You may be looking forward to the lucrative aspects of merging your business with another company, such as the capital, equipment and inventory you will have access to. However, combining two companies also means that you will join together two different workforces. Certain complications may result, creating conflict or even litigation from employees.
Before you go through with your merger, you should have a good idea of how to combine the workforces of the two businesses. Inc.com identifies some areas to pay attention to as you seek to avoid employee conflict in your new business.
Sorting out the company leadership
If your business is larger than the company you are merging with, your company’s leadership will likely take over most of the functions of the smaller business, making it unnecessary for the smaller business to retain most of its leadership. However, if your business is similar in size to the company you want to merge with, you will probably have two sets of executives that are also equal in size.
This can lead to confusion about who should lead the new company. Leaders from your company and the other business may fear that they will lose more of their people in the new leadership. This could lead to conflict and possibly endanger the merger. Consider conducting honest discussions about which execs are best suited to handle the new business as well as who becomes the CEO of the merged company.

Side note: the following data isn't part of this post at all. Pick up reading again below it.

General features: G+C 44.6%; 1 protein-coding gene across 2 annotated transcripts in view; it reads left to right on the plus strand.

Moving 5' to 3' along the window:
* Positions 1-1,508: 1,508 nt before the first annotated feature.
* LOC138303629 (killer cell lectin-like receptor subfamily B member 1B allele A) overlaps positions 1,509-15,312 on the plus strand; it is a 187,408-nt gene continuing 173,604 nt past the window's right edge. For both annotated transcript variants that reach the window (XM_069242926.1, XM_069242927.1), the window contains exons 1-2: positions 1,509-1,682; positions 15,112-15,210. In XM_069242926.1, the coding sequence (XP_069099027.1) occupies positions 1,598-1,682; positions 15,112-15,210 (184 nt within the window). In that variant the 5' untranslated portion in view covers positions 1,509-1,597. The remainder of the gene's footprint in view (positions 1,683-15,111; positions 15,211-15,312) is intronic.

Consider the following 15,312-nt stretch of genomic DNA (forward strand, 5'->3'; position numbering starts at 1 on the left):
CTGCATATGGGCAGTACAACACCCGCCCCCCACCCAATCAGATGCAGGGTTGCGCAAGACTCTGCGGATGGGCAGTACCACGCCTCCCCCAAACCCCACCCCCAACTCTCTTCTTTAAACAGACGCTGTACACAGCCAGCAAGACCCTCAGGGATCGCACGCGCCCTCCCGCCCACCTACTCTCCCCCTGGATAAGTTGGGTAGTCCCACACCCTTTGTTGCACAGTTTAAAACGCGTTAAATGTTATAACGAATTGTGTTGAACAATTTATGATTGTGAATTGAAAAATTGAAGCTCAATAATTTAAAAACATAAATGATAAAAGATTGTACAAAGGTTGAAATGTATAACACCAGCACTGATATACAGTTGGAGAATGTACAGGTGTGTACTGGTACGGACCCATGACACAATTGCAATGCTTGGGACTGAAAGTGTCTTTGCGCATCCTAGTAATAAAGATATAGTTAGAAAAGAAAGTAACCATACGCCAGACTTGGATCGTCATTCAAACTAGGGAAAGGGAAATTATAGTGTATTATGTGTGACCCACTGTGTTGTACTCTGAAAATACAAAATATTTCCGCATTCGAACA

Sorting out the employee structure
Job titles are not always the same across companies. Some businesses assign grandiose titles like vice president to tasks that, in other companies, merit a lesser title but the same pay. If the company you want to merge with was more generous with giving out high-ranking titles, you may end up putting a lot of the other company’s employees in higher positions if you keep those same job titles in the newly merged company.
Consider looking at job content rather than job titles as a way to identify the functions of employees in both companies. This may form a basis to organize an employee structure in the new business where everyone receives a title appropriate to his or her job. As a result, you are more likely to have a workforce where everyone knows where they stand and will not overexert their influence.